July 17, 2012
During AIDS 2012 we -- from policymakers to PLWHA to doctors -- must come together to assess where we are, evaluate recent scientific developments and lessons learned and collectively chart a course to end the pandemic. The conference will also shine the global spotlight on Black America's HIV epidemic.
People are influenced by their environment, and Black culture contends that it takes a village to raise a child. It certainly will take a village to conquer HIV/AIDS in Black America, but today we are so worried about ourselves that we don't think about what is going on around us.
Whether women, youth or gay and bisexual men, Black Americans have been disproportionately affected by HIV/AIDS since the epidemic's beginning. That disparity has deepened over time (although its impact varies across the country), and we often face greater barriers to accessing care. This is true in Mississippi, where Blacks must stand on the front line to combat HIV/AIDS and its stigma.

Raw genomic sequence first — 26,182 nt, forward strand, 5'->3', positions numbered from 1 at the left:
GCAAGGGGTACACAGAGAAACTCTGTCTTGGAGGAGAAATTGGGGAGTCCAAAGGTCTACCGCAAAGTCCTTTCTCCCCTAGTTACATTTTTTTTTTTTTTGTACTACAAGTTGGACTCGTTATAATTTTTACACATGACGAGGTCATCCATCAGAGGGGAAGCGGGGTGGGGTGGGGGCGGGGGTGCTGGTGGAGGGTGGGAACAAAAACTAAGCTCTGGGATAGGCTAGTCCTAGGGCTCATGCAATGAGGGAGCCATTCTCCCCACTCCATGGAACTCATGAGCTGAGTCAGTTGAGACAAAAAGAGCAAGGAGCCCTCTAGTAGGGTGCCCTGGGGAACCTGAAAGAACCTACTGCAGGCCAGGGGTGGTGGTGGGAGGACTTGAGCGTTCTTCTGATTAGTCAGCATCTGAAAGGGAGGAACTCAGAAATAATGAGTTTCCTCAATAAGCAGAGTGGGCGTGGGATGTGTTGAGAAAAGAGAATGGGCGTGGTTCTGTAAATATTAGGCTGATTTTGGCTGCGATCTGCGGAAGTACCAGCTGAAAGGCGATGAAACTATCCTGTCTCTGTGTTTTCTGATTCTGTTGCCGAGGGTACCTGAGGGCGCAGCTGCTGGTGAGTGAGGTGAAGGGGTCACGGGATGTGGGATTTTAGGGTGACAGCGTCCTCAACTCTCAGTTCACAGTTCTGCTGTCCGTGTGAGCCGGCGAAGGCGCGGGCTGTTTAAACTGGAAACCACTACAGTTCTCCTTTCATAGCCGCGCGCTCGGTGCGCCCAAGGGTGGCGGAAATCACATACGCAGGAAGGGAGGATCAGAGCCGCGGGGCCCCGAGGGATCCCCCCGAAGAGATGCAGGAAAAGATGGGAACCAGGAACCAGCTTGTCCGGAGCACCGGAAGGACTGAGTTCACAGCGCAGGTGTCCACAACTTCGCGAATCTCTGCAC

The conference will help me assess where I stand in the scientific, clinical, epidemiological, political and economic areas surrounding HIV/AIDS. I hope to learn strategies to successfully mobilize and empower the African American community as well as how to host a local AIDS 2012 conference hub.
I plan to leave with a drive to continue my passion for those infected and affected by HIV/AIDS. When I return home, I intend to work hard with local stakeholders to emphasize the importance of networking, as well as collaborate with partner organizations and invite them to take part in the upcoming BTAN Jackson events.
Tamika Curtis-Stiff is the Ryan White Part C program director and coordinator at the G.A. Carmichael Family Health Center in Mississippi.